Conclusion #3: Quoting Amanda Laire, "Don’t trust a pretty face:", whether it’s a company image or nice shapes of a cute and "intelligent" sales manager. There is always a way for a software outsourcing company to make 1000% profit on you, you won’t even mention that.

                                    • High stuff circulation: imagine you are a software developer, or a project manager, or a software architect working in such conditions:

                                      • Sales guys pretend they rule the World

                                      • You have to work under pressure and utilize low all resources that you receive (also low quality, because high qualify resources circulate between new customers)

                                      • You work overtime and don’t get real bonuses (see Conclusion #2)

                                      • At a certain point you realize that a project ends and another starts and it’s pretty much the same like before:

                                      • You are young, you know you can do more, you know you can earn more

                                        What would you do? – you will leave the company. How much this circulation can be? Sometimes it’s up to 30-40 or even more percent!. And in many case 70% of company employees are willing to change there job, but 10% of them are scare, because they are used to the community and environment, 20% demand more than they cost, 20% change it to a similar company or don’t know exactly what they want and 10% do leave the company and find a job in a World leading brand company or in some other, really better place.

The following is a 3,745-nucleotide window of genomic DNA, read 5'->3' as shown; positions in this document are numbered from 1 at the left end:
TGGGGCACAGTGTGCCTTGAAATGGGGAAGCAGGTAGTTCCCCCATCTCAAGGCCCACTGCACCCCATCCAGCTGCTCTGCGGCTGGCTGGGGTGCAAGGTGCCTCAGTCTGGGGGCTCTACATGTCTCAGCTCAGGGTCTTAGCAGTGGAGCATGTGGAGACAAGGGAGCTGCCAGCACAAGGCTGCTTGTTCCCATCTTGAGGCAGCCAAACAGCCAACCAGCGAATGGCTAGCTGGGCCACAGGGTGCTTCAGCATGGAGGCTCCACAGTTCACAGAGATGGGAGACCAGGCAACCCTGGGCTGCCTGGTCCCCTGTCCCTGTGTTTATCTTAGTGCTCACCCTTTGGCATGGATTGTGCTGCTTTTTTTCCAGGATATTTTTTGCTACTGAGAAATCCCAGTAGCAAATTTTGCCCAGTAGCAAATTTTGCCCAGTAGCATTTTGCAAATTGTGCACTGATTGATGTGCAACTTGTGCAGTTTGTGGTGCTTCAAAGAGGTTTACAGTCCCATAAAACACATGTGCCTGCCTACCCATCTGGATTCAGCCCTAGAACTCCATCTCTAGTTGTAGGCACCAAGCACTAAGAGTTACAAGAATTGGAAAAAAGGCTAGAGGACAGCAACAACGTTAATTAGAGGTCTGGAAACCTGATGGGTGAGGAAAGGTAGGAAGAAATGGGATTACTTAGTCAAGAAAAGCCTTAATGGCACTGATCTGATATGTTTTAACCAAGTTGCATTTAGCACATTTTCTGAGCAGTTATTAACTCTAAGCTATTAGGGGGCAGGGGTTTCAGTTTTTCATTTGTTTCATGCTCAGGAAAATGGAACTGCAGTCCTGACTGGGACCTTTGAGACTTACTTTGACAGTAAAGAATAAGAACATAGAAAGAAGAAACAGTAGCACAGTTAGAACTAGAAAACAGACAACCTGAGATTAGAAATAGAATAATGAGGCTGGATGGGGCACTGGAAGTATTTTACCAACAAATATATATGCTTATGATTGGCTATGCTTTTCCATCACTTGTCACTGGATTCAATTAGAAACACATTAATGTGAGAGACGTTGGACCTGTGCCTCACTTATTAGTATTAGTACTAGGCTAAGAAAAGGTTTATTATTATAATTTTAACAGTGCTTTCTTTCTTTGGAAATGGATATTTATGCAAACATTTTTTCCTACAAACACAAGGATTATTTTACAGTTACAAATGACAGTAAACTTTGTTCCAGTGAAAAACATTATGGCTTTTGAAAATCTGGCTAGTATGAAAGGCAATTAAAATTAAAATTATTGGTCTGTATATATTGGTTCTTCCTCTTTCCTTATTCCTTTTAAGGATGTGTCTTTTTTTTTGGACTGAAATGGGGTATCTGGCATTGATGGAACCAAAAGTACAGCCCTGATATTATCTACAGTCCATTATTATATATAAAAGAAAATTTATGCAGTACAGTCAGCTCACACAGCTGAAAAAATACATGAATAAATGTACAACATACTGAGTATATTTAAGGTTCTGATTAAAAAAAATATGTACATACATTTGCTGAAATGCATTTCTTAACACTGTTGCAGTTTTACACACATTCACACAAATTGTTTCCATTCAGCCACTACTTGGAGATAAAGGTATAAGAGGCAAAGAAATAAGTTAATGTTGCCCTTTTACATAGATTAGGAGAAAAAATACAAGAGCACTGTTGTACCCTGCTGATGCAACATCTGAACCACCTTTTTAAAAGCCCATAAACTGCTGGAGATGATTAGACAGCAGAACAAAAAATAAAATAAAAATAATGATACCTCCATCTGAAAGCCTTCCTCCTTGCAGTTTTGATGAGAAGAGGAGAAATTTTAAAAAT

• Low level of working conditions for personnel

                                          • How can you decrease expenses on personnel, which your main asset? – you rent a cheap office space and place 15 people in a 30 sq. meters room (it’s real: 11 people around perimeter and 4 people in the center of the room)

                                          • You are liberal to your employees and let them come late and leave late, have a couple of days off on sick leave, but you don’t want to spend money for extra medical insurance for all 200 people in your company – it’s too much.

                                          • What happens to those who can find another job (that highly qualified people the company promised will be working for you!) – they leave to a better place, and they do right.

                                        • Lack of motivation for technical personnel: sales guys get a certain percentage from the project they get or a customer they sell resources to, but what would the others get? Well, they may get bonuses or may not, after all they can’t see perspectives of their growth, whether professional or administrative: developer can grow to architect, but if it’s a good architect then top management would rather increase his salary than makes him a project manager, and salary of an architect cannot be much higher than salary of a project manager etc etc: And of course even if salaries in the company is a big secret people will get know everything one day.